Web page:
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Covalent immobilization of molecularly imprinted polymer nanoparticles on a gold surface using carbodiimide coupling for chemical sensing
- Kamra, Tripta, Chaudhary, Shilpi, Xu, Changgang, Montelius, Lars, Schnadt, Joachim, Ye, Lei
- Journal of colloid and interface science 2016 v.461 pp. 1-8
- Raman spectroscopy, X-ray photoelectron spectroscopy, atomic force microscopy, binding sites, colloids, contact angle, fluorescence microscopy, gold, models, molecular imprinting, nanogold, nanoparticles, polymers, propranolol, scanning electron microscopy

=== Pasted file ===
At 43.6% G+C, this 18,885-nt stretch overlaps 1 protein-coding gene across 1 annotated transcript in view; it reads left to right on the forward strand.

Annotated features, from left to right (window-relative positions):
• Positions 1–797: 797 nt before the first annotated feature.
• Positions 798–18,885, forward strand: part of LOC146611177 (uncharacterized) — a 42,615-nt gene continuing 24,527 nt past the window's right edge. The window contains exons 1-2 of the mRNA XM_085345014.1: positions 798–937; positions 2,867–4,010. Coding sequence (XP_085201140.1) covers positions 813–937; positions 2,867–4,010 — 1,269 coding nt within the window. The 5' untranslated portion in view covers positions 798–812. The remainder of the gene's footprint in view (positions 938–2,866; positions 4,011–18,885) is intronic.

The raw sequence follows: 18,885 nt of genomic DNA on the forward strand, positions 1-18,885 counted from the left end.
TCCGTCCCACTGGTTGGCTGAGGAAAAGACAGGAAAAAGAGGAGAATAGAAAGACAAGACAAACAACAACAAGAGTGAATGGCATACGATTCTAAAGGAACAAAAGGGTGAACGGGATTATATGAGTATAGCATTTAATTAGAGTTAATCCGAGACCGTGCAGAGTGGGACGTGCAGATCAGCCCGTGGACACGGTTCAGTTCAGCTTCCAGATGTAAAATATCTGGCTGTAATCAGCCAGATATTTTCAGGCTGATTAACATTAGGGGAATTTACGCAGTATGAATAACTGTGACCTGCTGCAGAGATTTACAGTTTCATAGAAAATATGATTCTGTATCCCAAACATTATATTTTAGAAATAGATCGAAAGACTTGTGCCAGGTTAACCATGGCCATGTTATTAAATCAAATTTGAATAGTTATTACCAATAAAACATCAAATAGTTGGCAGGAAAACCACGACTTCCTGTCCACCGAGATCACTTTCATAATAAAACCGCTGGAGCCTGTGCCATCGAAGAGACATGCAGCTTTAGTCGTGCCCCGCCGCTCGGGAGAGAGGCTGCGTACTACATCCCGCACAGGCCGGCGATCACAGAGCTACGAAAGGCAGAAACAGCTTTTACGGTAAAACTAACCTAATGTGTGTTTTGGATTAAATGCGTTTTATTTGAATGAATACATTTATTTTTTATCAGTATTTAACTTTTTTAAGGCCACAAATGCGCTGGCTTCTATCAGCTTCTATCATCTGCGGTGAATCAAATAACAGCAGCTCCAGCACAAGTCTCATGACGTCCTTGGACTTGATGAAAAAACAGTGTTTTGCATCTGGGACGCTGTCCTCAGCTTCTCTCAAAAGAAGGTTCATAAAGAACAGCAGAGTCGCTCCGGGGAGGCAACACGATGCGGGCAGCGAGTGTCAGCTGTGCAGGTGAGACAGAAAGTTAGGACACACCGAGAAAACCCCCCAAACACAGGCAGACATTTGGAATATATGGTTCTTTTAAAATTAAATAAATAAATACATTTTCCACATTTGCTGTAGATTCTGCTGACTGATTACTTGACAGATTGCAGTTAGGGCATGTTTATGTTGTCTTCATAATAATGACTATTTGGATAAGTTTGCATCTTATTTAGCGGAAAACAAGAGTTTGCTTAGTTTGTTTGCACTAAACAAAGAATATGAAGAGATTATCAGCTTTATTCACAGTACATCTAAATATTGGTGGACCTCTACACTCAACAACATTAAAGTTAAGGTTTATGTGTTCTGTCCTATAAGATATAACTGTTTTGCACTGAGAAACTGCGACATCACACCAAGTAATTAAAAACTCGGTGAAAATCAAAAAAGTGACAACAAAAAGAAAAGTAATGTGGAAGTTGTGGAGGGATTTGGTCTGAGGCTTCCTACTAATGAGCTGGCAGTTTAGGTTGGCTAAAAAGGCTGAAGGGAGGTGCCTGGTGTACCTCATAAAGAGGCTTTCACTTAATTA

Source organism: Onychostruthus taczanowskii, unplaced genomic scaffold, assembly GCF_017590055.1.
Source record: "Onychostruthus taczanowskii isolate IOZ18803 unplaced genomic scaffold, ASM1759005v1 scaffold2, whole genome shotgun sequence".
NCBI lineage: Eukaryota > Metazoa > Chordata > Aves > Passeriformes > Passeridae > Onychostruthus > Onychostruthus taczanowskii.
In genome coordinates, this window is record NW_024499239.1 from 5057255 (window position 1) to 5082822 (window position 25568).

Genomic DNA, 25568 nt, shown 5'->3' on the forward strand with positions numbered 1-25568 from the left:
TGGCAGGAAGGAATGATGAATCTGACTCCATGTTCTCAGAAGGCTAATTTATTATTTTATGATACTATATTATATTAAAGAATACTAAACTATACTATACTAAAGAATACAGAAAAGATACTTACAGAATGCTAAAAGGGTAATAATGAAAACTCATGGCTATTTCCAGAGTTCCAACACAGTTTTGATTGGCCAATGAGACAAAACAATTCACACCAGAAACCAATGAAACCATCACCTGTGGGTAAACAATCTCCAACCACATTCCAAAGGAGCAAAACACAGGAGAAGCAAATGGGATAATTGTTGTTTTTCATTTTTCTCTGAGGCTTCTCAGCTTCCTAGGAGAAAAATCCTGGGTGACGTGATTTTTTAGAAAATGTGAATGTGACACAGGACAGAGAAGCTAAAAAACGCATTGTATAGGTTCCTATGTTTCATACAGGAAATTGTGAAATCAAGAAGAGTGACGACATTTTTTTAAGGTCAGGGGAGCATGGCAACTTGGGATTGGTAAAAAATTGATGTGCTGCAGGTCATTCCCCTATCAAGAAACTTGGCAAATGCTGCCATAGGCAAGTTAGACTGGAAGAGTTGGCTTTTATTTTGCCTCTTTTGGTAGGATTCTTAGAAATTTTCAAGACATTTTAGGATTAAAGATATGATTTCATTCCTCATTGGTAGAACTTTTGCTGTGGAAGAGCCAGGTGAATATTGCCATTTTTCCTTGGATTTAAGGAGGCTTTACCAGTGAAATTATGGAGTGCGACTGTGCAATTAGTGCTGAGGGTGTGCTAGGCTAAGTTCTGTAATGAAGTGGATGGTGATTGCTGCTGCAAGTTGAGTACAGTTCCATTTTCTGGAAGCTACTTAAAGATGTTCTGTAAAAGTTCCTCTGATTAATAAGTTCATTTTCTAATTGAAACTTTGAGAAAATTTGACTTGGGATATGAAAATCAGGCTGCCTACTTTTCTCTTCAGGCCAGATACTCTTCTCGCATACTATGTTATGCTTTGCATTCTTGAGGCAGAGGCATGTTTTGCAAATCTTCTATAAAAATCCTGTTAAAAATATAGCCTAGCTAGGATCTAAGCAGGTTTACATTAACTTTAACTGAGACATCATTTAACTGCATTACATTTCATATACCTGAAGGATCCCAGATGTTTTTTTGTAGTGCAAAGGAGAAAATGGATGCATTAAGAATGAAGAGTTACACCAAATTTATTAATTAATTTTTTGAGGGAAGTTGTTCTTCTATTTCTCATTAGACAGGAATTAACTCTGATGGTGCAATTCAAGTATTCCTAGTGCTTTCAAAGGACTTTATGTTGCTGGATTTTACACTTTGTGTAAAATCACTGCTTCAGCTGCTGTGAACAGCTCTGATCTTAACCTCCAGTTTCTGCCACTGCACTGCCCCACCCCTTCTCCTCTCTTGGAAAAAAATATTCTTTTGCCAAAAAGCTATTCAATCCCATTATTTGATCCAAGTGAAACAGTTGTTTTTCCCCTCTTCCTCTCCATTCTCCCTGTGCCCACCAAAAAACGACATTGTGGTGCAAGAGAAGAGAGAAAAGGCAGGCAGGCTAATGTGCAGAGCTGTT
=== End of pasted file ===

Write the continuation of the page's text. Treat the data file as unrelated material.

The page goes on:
- One challenging task in building (bio)chemical sensors is the efficient and stable immobilization of receptor on a suitable transducer. Herein, we report a method for covalent immobilization of molecularly imprinted core–shell nanoparticles for construction of robust chemical sensors. The imprinted nanoparticles with a core–shell structure have selective molecular binding sites in the core and multiple amino groups in the shell. The model Au transducer surface is first functionalized with a self-assembled monolayer of 11-mercaptoundecanoic acid. The 11-mercaptoundecanoic acid is activated by treatment with carbodiimide/N-hydroxysuccinimide and then reacted with the core–shell nanoparticles to form amide bonds. We have characterized the process by studying the treated surfaces after each preparation step using atomic force microscopy, scanning electron microscopy, fluorescence microscopy, contact angle measurements and X-ray photoelectron spectroscopy. The microscopy results show the successful immobilization of the imprinted nanoparticles on the surface. The photoelectron spectroscopy results further confirm the success of each functionalization step. Further, the amino groups on the MIP surface were activated by electrostatically adsorbing negatively charged Au colloids. The functionalized surface was shown to be active for surface enhanced Raman scattering detection of propranolol. The particle immobilization and surface enhanced Raman scattering approach described here has a general applicability for constructing chemical sensors in different formats.